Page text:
But these times also offer an opportunity to countries willing to seize it. Against this bleak backdrop, governments with strong human rights records can step forward to lead. Countries should not be distinguished by the size of their militaries or economies, but how they engage in the service of humanity.

New Zealand is well-placed to make a difference. In the past, it has shown it can take a stand for human rights. Kiwis shattered the glass ceiling some time ago, with two women prime ministers to date – a key step towards gender equality. At the height of South African apartheid, they also took a stand for racial equality.

Even before it became a signatory to the Refugee Convention, New Zealand welcomed hundreds of refugees who fled World War II. Since then it has continued to resettle people who escape persecution in different parts of the world, providing the opportunity for them to rebuild their lives, while creating a stronger and more diverse country in the process.

New Zealand should honour that tradition, and urge its closest allies to fulfil their own international obligations. In recent months, across the Tasman, Australia has earned global notoriety for dispatching refugees and asylum seekers to the Pacific islands of Nauru and Manus, to be “processed”.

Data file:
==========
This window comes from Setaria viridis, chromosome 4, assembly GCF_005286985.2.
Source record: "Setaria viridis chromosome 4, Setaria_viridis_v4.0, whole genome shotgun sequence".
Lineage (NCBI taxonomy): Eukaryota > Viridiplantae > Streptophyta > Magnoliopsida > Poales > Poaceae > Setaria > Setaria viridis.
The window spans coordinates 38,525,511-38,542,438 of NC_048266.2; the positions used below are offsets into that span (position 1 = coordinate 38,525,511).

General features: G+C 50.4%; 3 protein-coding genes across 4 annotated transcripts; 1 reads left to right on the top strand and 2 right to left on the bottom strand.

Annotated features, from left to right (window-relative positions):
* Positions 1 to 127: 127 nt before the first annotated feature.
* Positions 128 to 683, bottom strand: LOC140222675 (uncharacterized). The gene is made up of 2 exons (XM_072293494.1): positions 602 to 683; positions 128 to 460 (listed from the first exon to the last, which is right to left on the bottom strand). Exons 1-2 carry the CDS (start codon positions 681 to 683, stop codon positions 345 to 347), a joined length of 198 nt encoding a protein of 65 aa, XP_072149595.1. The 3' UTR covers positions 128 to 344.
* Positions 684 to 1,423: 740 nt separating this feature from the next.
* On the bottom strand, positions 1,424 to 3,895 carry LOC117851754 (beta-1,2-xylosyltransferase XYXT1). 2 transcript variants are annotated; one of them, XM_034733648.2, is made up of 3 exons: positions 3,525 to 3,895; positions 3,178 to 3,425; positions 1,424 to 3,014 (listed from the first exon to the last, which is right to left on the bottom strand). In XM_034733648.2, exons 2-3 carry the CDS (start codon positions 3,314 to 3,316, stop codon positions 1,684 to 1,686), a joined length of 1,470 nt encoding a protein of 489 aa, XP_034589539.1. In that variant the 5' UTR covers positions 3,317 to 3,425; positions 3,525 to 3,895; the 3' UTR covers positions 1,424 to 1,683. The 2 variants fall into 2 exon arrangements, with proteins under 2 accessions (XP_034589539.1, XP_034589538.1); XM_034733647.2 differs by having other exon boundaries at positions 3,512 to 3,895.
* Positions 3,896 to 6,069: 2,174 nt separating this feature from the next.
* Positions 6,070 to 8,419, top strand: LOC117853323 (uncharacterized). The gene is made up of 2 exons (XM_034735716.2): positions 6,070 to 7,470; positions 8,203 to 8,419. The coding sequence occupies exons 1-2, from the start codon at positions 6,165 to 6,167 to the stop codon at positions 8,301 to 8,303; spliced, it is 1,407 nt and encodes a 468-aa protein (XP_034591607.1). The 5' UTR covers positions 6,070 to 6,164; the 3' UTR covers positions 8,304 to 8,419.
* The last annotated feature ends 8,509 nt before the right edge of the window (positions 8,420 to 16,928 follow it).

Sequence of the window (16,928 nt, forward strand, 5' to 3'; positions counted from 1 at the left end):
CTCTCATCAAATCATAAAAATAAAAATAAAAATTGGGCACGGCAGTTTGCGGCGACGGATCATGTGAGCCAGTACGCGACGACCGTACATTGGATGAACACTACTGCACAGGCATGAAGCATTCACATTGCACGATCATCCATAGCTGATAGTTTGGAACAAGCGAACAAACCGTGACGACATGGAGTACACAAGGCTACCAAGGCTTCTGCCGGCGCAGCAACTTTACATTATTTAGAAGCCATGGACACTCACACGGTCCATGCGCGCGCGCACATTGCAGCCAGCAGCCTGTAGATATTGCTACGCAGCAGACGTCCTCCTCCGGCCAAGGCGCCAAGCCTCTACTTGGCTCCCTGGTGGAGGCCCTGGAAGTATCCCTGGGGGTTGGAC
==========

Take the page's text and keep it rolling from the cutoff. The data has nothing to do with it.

Processing is Australia’s euphemism for a system that does the opposite of what refugees need, minimising protection and maximising harm.

Immigration minister Michael Woodhouse welcomes Afghan refugees to New Zealand in 2013.

John Selkirk

Immigration minister Michael Woodhouse welcomes Afghan refugees to New Zealand in 2013.

Recently I travelled to Nauru to carry out a human rights investigation for Amnesty International on the island. In a career that has taken me to war-zones across the world, nothing prepared me for what I saw there.

Almost everyone I spoke to vividly described how they have suffered great mental anguish, and how it has driven many to self-harm and thoughts of suicide. On Nauru, harm is intentionally being inflicted on people, with the aim of intimidating and coercing them, so that their plight can serve as a deterrent to stop others from attempting the same desperate journeys.